i play that version of the G powerchord all the time. you just mute the B on the 5th string/2nd fret. Or just play the low G on the 6th string/3rd fret with your thumb.

and yeah it's still a power chord, you still only have the root and 5th. Just more of them.
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#4
Thanks. Marty does it with the D as well. I am sure every major open chord it can be done. Now I just need to apply music theory to it and figure it out.
Epi G400 '66 Reissue
w/ Airline Vintage Voiced Single Coil Pickups
#5
This may be the moment that you realise that chords are formed by notes, not shapes.

I do get what you're saying. You're used to a G power chord looking like:
x
x
x
5
5
3

and you move this shape around based on the root note and somebody tells you, hey, you can play it like this

x
x
0
0
x
3

and it blows your mind. What's happening is that the notes repeat across the fretboard, the same note appears in a couple of places. So in this example both the chords are made up of the same notes, they're just played on different strings.

Is it better? That's really up to you. The former doesn't have any muted strings in the middle of it, so may be easier to use in quick downpicking things. The latter has open strings, and opens up the possibility to let them drone and do vibrato stuff on the G note if you like.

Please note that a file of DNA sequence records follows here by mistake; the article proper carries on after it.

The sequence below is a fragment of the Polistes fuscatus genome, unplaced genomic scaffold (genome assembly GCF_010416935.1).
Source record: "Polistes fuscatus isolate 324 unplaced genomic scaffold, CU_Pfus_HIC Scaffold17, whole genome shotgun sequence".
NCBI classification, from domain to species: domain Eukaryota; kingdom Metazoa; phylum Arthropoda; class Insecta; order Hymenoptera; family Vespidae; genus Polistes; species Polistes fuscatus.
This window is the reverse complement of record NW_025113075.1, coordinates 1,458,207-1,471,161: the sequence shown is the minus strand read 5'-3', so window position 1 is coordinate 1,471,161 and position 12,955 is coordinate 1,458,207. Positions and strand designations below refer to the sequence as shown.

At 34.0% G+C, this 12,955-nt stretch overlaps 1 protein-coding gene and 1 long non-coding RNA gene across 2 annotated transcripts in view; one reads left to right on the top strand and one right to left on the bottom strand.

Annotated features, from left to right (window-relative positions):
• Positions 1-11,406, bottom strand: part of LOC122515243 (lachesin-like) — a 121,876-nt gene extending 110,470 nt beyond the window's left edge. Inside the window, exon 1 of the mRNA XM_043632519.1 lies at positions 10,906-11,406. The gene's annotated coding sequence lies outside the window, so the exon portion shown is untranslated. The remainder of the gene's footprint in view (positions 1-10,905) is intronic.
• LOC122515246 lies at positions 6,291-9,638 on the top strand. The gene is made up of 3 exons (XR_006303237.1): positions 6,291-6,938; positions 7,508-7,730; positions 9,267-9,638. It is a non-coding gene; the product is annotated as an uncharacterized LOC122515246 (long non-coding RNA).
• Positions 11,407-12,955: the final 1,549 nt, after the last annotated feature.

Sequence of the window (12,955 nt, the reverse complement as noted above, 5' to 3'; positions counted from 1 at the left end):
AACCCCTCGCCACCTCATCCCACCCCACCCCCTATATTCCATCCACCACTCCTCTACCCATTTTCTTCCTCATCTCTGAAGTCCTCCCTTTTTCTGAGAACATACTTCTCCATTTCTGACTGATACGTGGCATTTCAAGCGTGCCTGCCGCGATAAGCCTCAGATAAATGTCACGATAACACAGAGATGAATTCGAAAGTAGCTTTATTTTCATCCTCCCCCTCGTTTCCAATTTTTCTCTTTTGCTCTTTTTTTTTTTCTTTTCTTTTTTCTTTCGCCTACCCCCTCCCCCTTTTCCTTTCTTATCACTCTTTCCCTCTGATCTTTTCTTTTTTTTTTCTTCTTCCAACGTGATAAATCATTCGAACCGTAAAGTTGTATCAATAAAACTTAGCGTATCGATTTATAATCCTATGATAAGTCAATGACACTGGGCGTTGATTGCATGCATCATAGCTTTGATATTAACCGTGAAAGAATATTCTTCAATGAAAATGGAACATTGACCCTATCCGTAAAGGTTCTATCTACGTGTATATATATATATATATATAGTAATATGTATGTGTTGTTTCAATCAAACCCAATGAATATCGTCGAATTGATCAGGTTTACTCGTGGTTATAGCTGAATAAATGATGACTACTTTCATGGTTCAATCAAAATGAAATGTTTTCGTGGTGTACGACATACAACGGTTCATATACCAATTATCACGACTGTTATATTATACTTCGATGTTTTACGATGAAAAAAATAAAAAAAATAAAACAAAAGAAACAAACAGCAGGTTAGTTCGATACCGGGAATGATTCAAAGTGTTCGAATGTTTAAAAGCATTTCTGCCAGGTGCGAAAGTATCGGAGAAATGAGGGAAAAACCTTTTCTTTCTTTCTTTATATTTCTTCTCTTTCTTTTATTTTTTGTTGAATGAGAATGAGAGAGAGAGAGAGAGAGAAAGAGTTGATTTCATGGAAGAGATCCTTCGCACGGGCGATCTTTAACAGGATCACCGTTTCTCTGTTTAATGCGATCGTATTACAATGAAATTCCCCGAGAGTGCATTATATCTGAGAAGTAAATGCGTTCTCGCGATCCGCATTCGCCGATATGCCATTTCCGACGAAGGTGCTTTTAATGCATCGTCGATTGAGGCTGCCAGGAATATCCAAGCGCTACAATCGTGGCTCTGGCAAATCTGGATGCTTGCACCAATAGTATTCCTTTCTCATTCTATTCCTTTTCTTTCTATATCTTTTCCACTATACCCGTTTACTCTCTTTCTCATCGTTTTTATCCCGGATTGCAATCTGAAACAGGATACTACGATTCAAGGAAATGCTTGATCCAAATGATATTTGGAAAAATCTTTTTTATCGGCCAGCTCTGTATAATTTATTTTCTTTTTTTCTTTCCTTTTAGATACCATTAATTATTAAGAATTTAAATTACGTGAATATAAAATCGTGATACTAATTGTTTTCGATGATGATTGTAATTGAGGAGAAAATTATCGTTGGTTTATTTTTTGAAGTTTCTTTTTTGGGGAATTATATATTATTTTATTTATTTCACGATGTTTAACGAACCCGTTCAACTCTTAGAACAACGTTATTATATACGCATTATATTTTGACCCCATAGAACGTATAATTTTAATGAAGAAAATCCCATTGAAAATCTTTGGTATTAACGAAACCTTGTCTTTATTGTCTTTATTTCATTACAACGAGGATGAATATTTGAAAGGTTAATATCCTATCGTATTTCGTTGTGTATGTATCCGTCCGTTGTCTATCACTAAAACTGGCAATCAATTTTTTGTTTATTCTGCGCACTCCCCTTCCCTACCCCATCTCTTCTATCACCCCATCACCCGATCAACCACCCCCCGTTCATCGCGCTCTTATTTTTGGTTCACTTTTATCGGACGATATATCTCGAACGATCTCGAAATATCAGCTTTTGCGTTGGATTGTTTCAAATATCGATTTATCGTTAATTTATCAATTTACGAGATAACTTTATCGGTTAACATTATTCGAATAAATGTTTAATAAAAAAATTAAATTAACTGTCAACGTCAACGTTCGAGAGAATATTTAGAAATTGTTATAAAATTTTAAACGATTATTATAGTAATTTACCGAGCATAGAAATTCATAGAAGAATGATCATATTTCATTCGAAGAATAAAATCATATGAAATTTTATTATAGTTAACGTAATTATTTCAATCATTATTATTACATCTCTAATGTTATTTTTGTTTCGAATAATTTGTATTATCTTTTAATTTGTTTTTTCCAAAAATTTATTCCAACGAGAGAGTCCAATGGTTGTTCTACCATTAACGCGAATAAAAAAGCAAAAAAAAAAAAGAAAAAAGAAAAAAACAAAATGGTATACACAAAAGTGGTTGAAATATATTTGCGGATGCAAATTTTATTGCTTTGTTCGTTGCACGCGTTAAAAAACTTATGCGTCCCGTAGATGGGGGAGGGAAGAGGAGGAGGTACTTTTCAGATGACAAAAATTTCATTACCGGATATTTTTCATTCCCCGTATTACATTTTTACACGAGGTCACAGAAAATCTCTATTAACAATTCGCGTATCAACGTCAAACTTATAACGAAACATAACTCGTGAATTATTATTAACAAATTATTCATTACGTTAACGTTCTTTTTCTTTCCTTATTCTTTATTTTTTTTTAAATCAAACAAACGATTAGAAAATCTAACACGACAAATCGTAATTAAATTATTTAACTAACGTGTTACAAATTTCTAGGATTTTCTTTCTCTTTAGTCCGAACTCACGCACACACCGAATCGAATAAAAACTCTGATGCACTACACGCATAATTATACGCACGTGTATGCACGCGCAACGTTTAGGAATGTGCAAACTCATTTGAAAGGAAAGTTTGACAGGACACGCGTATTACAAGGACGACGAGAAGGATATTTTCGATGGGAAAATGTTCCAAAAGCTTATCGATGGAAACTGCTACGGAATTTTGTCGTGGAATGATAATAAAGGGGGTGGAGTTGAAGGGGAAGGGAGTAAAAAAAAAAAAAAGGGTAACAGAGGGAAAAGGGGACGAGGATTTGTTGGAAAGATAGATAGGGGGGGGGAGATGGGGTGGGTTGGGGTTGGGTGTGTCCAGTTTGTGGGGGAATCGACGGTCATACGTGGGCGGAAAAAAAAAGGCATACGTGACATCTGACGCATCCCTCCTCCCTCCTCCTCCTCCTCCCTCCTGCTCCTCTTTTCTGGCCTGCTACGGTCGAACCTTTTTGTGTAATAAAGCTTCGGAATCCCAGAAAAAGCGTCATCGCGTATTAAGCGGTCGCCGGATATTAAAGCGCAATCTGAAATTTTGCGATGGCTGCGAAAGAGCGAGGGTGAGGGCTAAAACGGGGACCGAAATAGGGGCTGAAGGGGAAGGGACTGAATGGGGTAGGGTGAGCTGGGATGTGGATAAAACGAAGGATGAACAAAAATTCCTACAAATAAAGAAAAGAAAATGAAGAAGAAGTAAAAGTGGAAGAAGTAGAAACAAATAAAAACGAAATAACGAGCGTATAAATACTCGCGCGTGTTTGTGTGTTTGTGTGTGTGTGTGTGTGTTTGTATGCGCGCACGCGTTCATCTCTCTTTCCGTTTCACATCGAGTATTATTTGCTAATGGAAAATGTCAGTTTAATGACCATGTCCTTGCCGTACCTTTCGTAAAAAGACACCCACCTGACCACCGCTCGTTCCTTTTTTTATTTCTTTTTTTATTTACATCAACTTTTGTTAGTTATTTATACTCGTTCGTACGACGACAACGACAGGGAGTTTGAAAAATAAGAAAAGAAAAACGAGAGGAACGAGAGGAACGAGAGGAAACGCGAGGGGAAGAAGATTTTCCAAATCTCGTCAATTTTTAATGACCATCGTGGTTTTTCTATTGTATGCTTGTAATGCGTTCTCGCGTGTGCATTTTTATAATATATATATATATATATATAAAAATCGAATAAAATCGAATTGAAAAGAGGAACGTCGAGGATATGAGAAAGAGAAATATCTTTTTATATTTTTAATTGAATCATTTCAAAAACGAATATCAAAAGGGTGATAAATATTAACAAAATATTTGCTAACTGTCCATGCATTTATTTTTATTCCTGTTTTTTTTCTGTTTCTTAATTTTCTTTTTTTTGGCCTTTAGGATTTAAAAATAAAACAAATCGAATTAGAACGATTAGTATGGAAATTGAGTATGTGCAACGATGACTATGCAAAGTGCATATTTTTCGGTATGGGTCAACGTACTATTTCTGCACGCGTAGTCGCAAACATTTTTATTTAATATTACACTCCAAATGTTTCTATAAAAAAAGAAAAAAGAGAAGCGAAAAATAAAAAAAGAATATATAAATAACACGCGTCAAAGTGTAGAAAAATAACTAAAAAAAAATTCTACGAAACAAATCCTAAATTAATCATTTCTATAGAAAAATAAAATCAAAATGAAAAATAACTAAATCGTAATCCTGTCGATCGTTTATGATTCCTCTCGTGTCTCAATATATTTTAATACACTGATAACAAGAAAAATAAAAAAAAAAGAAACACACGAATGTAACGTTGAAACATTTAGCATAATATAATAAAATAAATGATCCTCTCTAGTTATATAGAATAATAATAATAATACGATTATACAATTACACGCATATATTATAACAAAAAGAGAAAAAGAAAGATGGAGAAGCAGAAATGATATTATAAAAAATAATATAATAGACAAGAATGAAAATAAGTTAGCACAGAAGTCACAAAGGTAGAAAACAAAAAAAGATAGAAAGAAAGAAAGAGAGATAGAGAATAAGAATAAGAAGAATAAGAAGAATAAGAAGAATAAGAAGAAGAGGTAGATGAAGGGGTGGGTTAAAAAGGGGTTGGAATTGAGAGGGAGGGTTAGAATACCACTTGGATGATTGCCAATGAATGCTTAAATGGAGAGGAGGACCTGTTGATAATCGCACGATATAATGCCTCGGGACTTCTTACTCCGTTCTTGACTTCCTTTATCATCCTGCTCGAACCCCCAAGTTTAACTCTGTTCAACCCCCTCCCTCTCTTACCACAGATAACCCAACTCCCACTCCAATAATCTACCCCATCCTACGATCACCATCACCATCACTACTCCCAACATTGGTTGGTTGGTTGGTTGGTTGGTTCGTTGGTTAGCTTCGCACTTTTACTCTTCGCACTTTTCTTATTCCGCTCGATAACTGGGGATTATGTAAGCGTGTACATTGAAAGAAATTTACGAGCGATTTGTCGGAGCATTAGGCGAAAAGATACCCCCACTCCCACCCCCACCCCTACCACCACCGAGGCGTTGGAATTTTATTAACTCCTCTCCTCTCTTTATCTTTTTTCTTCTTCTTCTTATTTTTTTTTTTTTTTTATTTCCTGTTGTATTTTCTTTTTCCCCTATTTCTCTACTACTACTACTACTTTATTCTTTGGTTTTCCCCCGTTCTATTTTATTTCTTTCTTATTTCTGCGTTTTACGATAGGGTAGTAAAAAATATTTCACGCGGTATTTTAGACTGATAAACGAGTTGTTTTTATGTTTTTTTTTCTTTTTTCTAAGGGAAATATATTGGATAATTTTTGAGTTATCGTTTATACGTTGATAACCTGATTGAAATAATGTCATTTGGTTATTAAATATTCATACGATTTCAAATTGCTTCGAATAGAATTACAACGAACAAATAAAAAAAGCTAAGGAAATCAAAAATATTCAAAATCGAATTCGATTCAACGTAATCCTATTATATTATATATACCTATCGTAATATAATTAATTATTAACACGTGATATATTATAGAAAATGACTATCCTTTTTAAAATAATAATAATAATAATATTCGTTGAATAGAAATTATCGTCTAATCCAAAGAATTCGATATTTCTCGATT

Power chords don't have to be two or three notes either, they can be;

4 notes

x
3
0
0
x
3

5 notes

3
3
0
0
x
3

6 notes

0
5
4
2
2
0

This last one is an E5.

As long as the only notes you play are the root and the 5, it's a power chord.
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#6
So applying this newfound knowledge (Thanks Alan and Dave and Mr.Dissonet), I am trying to understand this more just so I feel I have a grasp on this.

For example for an open G chord: G - I B - III D - V
To make this open chord a power chord just mute the B (the third).

But for an open D chord: D - I F - III A - V.
I would mute the F but the open D chord is D-F#/Gb-A (at least I think it is). So flats/sharps play a role in this theory (I don't know why it wouldn't).